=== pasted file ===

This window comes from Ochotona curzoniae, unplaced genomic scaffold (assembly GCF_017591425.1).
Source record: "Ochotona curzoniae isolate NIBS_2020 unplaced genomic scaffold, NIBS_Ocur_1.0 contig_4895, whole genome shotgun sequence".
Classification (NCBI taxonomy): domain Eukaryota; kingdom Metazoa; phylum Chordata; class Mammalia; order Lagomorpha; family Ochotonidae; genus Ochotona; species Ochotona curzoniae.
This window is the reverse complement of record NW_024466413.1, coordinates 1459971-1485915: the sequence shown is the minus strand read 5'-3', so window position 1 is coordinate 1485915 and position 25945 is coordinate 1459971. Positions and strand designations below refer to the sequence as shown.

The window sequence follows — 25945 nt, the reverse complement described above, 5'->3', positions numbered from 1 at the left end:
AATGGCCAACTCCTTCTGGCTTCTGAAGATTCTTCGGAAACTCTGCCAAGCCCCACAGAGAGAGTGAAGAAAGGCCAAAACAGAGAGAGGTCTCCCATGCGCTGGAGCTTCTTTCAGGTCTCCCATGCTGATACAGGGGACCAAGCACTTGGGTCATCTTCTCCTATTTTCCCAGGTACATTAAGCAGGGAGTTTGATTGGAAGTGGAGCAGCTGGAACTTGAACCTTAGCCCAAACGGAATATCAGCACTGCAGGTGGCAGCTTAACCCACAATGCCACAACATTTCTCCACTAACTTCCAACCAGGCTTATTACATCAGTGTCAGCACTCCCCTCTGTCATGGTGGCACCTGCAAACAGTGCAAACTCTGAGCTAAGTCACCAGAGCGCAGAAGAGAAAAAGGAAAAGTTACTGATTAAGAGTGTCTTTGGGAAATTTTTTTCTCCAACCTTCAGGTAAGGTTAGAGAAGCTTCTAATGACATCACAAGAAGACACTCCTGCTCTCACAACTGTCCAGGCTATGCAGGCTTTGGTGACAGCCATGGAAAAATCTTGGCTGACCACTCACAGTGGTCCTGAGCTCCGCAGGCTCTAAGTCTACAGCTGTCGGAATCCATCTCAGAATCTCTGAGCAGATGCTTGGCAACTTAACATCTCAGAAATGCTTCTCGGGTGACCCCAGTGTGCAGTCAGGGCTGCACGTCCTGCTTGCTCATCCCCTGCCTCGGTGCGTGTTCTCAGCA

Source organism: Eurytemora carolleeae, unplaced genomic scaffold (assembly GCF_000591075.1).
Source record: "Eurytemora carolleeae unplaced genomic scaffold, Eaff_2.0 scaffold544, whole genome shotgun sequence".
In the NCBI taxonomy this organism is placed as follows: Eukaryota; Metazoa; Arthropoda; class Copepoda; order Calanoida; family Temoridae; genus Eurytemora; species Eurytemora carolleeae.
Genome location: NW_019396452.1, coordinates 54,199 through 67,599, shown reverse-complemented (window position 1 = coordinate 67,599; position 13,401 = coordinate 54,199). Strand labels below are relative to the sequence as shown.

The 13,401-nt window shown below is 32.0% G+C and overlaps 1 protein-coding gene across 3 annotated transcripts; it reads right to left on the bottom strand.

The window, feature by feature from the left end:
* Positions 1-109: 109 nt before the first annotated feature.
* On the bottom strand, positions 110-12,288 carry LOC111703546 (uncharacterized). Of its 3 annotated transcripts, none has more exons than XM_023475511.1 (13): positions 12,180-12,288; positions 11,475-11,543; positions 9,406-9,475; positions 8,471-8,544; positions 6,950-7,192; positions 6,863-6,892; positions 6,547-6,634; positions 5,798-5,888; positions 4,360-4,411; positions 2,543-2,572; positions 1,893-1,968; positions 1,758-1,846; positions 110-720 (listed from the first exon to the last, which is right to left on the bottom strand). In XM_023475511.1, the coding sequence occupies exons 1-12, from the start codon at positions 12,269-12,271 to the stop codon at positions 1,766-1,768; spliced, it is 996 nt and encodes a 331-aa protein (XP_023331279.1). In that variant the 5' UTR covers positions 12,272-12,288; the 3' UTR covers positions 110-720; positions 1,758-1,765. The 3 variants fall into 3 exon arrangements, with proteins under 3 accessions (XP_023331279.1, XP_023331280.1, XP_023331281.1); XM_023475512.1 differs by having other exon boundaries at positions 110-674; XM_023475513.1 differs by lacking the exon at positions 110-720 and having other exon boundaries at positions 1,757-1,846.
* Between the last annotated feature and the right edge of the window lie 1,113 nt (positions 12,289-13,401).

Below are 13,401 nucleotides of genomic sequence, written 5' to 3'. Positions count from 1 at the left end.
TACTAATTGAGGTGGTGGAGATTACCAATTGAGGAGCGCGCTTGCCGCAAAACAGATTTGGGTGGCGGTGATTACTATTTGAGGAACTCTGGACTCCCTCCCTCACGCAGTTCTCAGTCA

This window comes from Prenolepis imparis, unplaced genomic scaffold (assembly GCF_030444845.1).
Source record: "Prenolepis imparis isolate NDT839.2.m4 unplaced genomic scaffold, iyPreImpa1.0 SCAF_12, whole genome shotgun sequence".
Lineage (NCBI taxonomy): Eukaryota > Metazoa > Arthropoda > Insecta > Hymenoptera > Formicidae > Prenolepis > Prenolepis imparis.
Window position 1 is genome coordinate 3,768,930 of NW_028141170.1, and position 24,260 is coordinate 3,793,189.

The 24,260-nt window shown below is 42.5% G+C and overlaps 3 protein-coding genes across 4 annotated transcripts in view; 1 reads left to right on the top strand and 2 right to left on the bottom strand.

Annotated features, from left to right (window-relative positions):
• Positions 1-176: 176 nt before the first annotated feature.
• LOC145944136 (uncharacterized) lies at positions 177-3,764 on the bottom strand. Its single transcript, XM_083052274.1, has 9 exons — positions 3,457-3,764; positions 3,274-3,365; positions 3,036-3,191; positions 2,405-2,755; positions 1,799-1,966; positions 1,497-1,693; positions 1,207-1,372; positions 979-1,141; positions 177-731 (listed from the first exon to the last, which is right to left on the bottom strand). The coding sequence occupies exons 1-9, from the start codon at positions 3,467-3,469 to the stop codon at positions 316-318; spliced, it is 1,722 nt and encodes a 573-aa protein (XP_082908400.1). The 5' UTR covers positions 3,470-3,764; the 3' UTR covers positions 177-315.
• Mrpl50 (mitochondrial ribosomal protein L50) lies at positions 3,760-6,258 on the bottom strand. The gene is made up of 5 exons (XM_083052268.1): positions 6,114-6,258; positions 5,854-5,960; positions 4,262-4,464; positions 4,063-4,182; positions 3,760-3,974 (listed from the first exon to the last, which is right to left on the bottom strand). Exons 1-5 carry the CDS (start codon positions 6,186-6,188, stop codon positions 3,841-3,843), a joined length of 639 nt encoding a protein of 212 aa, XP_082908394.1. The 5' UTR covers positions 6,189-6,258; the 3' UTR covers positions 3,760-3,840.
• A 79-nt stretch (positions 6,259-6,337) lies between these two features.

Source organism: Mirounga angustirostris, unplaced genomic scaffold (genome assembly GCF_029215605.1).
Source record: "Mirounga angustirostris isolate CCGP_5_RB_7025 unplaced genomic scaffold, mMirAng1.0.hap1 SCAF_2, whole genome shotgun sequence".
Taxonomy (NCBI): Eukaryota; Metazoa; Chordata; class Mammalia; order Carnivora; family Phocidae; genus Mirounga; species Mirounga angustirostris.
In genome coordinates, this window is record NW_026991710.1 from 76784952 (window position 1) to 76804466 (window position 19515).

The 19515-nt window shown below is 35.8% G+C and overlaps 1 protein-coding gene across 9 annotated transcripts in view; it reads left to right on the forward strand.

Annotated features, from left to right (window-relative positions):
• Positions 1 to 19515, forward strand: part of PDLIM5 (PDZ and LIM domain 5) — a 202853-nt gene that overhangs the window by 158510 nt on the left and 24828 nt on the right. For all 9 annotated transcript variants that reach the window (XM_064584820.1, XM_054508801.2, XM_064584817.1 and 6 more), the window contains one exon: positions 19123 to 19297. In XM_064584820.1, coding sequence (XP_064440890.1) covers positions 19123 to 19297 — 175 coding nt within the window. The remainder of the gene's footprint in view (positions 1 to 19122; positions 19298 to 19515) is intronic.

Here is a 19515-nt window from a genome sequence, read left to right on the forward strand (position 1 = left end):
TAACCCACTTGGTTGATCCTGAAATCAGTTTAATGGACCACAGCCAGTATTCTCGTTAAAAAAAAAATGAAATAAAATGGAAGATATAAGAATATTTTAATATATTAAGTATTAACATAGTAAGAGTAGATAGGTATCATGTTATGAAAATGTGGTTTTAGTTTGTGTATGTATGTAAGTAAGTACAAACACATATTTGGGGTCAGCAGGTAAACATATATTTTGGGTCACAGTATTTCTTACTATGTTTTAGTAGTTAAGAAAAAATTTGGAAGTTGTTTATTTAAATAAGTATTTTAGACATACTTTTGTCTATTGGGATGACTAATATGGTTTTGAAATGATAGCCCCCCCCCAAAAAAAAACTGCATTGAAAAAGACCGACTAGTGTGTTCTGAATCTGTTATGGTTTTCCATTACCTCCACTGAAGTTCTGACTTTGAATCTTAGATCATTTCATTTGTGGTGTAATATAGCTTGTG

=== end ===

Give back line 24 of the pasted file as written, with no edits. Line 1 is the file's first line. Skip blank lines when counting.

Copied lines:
• Positions 1-176: 176 nt before the first annotated feature.